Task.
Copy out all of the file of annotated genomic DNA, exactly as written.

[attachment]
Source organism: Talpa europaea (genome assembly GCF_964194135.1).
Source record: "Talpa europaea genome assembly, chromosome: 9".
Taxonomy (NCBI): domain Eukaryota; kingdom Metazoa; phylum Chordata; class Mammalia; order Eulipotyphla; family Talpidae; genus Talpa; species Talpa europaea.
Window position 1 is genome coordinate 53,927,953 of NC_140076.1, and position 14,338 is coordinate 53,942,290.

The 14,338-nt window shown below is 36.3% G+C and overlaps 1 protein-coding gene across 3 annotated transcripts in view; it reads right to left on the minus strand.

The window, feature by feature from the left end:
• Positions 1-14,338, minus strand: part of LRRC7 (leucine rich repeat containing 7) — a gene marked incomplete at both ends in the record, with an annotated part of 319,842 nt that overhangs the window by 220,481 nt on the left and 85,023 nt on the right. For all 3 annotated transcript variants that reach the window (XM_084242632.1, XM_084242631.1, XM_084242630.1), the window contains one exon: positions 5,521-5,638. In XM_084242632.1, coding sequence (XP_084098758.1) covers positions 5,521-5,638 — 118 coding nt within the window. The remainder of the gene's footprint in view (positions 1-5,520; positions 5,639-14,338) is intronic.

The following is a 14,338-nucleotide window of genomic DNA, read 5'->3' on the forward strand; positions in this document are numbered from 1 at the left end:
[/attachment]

Source organism: Talpa europaea (genome assembly GCF_964194135.1).
Source record: "Talpa europaea genome assembly, chromosome: 9".
Taxonomy (NCBI): domain Eukaryota; kingdom Metazoa; phylum Chordata; class Mammalia; order Eulipotyphla; family Talpidae; genus Talpa; species Talpa europaea.
Window position 1 is genome coordinate 53,927,953 of NC_140076.1, and position 14,338 is coordinate 53,942,290.

The 14,338-nt window shown below is 36.3% G+C and overlaps 1 protein-coding gene across 3 annotated transcripts in view; it reads right to left on the minus strand.

The window, feature by feature from the left end:
• Positions 1-14,338, minus strand: part of LRRC7 (leucine rich repeat containing 7) — a gene marked incomplete at both ends in the record, with an annotated part of 319,842 nt that overhangs the window by 220,481 nt on the left and 85,023 nt on the right. For all 3 annotated transcript variants that reach the window (XM_084242632.1, XM_084242631.1, XM_084242630.1), the window contains one exon: positions 5,521-5,638. In XM_084242632.1, coding sequence (XP_084098758.1) covers positions 5,521-5,638 — 118 coding nt within the window. The remainder of the gene's footprint in view (positions 1-5,520; positions 5,639-14,338) is intronic.

The following is a 14,338-nucleotide window of genomic DNA, read 5'->3' on the forward strand; positions in this document are numbered from 1 at the left end: